Why Scientists Are Calling Your Stomach Your Second Brain

Why Scientists Are Calling Your Stomach Your Second Brain

Read on to learn about the amazing connection between your gut’s microbiome and your mental health.

If you’ve ever been hungry (pretty good odds there), then it should come as no surprise that your stomach can affect your mood. But the connection between your gut and your brain runs deeper than you might think. 

The Brain-Gut Connection 

Have you ever wondered how your body turns food into energy without you having to so much as think about it? 

Well, the stomach and intestines have their own network of neurotransmitters called the enteric nervous system (ENS). These chemical messengers work independently from the central nervous system. In other words, your ENS doesn’t need any direct input from the brain as it performs tasks like moving food along the digestive tract, secreting digestive enzymes, and absorbing nutrients. 

That’s why you don’t notice that digestion is happening. 

Yet, while the ENS doesn’t need any direction from the brain, it still connects to the central nervous system through the vagus nerve. This nerve runs directly from the brainstem to the abdomen. For reference, your brainstem is where your amygdala lives, i.e., the part of the brain responsible for regulating emotions, motivation, and memory.

This connection is called the gut-brain axis. Remarkably, the communication along this axis is bidirectional, meaning that the brain can influence the ENS and the ENS can influence the brain. Hence, stress can cause feelings of hunger and craving even when you’re full.  

Your Gut’s Impact on Your Mental Health 

So, how does gut health affect mental health? 

Imbalances in the gut microbiome have now been linked to a range of central nervous system disorders such as anxiety, depression, and stress-related disorders.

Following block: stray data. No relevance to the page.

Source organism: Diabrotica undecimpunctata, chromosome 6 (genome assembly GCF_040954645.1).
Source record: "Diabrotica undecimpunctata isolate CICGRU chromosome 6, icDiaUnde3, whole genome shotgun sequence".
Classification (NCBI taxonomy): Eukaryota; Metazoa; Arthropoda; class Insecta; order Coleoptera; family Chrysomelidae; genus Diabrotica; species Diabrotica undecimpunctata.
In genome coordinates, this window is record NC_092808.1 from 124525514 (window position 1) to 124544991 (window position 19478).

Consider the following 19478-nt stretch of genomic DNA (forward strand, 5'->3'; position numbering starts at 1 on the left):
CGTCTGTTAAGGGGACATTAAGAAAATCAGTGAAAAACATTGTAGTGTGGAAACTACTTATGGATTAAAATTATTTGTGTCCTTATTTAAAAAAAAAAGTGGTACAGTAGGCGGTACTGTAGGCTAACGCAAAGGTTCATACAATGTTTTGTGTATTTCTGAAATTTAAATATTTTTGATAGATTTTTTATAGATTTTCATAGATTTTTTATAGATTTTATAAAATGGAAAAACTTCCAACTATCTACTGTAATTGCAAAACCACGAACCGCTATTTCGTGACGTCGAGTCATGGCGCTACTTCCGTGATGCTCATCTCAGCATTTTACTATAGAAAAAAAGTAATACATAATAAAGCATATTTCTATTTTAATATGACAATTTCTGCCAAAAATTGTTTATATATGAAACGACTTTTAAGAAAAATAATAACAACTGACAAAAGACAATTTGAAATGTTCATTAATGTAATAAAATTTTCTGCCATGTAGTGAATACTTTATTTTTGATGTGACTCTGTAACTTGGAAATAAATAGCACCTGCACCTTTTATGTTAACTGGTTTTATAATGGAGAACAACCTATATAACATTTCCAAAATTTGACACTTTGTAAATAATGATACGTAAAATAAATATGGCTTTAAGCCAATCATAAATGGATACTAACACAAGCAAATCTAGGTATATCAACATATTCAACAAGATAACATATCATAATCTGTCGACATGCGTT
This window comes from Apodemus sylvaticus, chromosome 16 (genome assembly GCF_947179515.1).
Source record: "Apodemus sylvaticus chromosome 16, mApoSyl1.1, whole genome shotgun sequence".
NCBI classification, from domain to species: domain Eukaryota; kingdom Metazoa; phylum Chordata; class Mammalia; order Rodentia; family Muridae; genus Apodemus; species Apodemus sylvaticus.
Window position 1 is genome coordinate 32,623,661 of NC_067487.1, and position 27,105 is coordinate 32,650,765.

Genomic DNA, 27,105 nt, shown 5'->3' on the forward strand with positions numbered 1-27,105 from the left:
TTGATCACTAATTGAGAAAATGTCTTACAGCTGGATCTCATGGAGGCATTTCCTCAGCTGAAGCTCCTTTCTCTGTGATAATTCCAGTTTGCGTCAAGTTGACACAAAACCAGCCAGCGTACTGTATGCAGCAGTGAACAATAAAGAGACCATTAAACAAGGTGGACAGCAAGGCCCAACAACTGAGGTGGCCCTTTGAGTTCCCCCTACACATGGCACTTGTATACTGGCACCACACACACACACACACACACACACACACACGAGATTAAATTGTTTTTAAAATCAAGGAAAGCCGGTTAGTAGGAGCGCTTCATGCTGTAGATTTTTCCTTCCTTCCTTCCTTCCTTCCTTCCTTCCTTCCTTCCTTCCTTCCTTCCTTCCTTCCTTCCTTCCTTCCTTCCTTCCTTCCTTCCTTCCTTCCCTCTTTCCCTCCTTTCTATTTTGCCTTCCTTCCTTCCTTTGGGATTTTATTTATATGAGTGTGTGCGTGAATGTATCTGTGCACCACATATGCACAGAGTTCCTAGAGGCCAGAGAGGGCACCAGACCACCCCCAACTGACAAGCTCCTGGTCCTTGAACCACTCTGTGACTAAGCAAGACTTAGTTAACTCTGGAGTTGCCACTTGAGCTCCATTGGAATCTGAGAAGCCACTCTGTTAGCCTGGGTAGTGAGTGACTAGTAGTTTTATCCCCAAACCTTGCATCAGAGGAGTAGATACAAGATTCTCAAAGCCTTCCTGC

Here’s how it works:

First, your gut is home to trillions of tiny organisms (bacteria, viruses, fungi) which together make up your gut microbiome. These little workers help digest food and regulate your immune system. They also produce important vitamins and neurotransmitters that affect your mood and mental well-being. 

For example, deficiencies in B, C, D, and E vitamins have been linked to cognitive disorders. These discoveries have led to prescribing supplements to help support mental health and manage psychiatric disorders. 

The Right Diet For Your Gut (& Mental) Health 

So how do you keep your gut happy? 

A healthy gut diet includes plenty of fiber-rich whole grains, fruits, and vegetables. You may also include fermented foods like yogurt and sauerkraut, healthy fats such as nuts and fatty fish, and plenty of water. 

The number one culprit of an unbalanced gut? Sugary and/or processed foods. 

Our advice for shopping for your gut is to shop the outer rim of the grocery store. Stick to the fresh and frozen food areas. Avoid the boxes of cereal, Hamburger Helper, and condiments loaded with high-fructose corn syrup. 

If you suspect a vitamin deficiency is affecting your mental health, try a dietary supplement that includes mood-support vitamins such as B-6 and B-12.

You might also try probiotics. Probiotics are live microorganisms you can find naturally in certain foods or take as supplements. Probiotics can help improve gut health by restoring the balance of beneficial bacteria. 


While you don’t have more than one brain, you do have more than one nervous system. 

Your enteric nervous system runs digestive processes autonomously and is separate from your central nervous system, but it’s still connected to your brain through the vagus nerve. 

Because of this connection, an imbalance in your gut microbiome can affect your mental health. 

You can support your gut and your brain by eating plenty of fiber-rich foods, supplementing with vitamins, or trying a probiotic.  

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